Week 3: How different is your current classroom from the one in which you learned when you were a student?

When I was in 7th grade I became a teacher aide for my language arts teacher.  I loved it, and from there I was inspired to become a teacher.  It wasn’t the way the teacher taught me, or the things I learned while I was there, it was the way I felt when I helped others.  I remember, that summer, I pulled aside my youngest brother and sister (who were both in elementary school) and would pretend to be their teacher.  I taught them math, reading and writing.  It was so much fun for me, probably not so much fun for my siblings but they were good sports.  I knew then that I was going to become a teacher.

Back when I was in school I remember technology was just on the cutting edge.  I had my first typing class in high school as a freshman, and the library was just starting to change over their card catalog to digital form.  We were just starting to type out our reports.  I, on the other hand, didn’t have a computer at home.  I went through my entire high school career hand writing my papers.  As I hit college access to computers was part of life.  The digital world had taken hold.  Now I look back and see how my younger siblings had more technology experience then I did, since they were getting the earlier exposure to it.

Today technology is a part of our daily lives.  Social media is a whole new world of opportunity for enlightenment, exploration, and discovery.  Thomas and Brown enlighten us with several stories which demonstrate how technology can be a tool used to educate anyone who is willing to use it.  Whether you are a professor at a university allowing students to explore and grow through gaming, or you are a diabetic just asking questions on Diabetics Daily to inform yourself on the disease you have just been diagnosed with you are using your resources and learning what you need to know.  I loved their finishing quote, “…in the new culture of learning the point is to embrace what we don’t know, come up with better questions about it, and continue asking those questions in order to learn more and more…” (pg. 38).  When we embrace the unknown we become curious and go in search of the answers to our never ending questions.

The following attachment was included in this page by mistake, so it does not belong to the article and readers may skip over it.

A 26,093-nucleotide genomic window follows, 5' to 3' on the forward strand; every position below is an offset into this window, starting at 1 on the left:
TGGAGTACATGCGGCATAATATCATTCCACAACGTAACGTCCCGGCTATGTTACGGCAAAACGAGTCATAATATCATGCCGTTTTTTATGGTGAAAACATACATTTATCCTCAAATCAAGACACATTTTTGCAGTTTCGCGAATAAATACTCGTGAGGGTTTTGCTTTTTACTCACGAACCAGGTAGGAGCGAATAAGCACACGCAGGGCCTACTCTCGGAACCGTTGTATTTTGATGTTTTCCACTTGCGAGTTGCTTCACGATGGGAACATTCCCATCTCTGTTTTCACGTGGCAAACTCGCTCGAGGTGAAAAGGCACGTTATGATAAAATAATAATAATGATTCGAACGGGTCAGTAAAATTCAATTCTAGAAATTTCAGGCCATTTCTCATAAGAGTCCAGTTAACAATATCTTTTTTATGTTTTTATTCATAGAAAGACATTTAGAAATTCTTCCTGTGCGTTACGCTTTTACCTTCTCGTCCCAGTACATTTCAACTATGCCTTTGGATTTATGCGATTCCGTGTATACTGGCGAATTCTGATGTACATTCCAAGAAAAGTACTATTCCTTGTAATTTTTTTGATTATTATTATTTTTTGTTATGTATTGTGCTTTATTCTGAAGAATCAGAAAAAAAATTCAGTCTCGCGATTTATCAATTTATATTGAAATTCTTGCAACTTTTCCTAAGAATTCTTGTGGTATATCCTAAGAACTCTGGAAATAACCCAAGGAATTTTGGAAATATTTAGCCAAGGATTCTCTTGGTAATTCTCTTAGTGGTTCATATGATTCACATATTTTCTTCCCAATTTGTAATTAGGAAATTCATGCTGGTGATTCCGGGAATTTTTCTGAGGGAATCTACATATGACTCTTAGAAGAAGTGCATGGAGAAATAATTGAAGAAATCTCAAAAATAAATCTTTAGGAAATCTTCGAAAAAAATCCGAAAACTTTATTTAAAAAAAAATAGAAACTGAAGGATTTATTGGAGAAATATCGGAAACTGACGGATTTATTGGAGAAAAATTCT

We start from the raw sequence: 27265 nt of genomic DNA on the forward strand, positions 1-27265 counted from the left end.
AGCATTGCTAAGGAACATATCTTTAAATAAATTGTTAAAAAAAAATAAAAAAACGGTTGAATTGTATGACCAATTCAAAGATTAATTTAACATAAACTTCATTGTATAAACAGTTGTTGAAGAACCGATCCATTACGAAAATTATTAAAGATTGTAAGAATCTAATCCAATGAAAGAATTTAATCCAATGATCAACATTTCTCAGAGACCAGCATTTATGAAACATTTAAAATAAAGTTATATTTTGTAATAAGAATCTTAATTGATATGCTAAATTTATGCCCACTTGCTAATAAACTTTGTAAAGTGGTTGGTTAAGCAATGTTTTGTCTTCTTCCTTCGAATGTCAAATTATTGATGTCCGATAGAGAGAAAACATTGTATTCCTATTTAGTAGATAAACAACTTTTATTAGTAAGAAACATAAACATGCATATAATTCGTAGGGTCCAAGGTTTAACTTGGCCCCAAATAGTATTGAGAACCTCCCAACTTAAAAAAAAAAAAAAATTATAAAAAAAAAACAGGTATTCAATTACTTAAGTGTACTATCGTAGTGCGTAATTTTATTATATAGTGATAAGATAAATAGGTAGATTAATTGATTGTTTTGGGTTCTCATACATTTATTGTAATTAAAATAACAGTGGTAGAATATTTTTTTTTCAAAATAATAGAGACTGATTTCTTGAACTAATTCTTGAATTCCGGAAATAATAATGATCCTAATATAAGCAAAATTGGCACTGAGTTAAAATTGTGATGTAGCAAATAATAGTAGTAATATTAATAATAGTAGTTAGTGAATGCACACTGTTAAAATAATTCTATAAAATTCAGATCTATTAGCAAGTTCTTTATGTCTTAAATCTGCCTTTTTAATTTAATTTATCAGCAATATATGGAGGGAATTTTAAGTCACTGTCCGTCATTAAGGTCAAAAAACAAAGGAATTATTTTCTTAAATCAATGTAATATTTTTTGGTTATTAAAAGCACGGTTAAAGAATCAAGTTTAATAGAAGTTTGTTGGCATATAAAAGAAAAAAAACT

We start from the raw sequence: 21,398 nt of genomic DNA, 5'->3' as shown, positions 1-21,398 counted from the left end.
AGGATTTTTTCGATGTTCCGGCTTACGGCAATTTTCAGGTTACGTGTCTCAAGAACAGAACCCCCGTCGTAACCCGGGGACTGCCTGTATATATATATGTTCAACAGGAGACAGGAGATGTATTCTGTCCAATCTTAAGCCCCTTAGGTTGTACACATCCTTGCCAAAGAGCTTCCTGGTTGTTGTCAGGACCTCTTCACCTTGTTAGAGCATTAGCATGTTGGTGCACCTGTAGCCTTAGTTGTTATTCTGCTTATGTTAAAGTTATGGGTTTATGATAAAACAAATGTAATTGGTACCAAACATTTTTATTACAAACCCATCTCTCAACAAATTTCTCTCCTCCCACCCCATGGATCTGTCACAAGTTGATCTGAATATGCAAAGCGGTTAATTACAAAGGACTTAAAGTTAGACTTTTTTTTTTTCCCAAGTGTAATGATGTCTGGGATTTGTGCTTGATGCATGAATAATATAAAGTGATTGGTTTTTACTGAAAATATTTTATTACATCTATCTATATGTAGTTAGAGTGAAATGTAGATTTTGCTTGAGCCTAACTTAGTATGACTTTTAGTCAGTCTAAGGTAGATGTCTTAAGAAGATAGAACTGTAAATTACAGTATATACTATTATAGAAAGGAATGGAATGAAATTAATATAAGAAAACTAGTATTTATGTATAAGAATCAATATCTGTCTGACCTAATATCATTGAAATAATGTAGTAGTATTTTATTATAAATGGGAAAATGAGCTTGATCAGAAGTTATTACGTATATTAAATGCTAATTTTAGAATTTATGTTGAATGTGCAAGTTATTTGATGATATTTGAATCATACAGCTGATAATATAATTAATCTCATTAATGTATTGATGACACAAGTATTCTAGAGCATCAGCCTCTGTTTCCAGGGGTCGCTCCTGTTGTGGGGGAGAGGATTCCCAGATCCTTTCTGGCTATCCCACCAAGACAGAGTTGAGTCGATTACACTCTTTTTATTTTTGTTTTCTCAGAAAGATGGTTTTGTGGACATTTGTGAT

I am currently a PE teacher, but half of my day I am working with small groups focused on reading.  This year I have the privilege of having my own room with a Promethean board.  I have been researching the different things I can do with this technology.  I am so excited to try it out on Monday morning, when my first group walks through the door.  For the last four years I have been bouncing from one space to another so I have needed to use dry erase boards and just copies.  I now have the technology available to me, so I am going to take advantage of it.  I have included a YouTube video that was a nice introduction on how to use the Promethean board.  Cindy said she would send me other videos that can help me out.  After watching this video I am ready to practice with the board tomorrow afternoon, to prepare for my classes next week.

Now that I have the capability, I started to research other types of technology I can incorporate into my daily lessons.  I found a great site through Edutopia that lists several examples of sites that could be helpful.  It goes into how to get started by using technology in the classroom, how to use it for data collection (like using Socrative) or how to use it to present your ideas in a creative way (Screen-Cast-O-Matic).  There is so much on this site, I just can’t list them all.  I am so enthusiastic now to dive into a 21st century classroom.  I appreciate having the resources to do it, when I know there are many places that are limited.

Edutopia. (2007, November 5). How to Integrate technology. Retrieved from http://www.edutopia.org/technology-integration-guide-implementation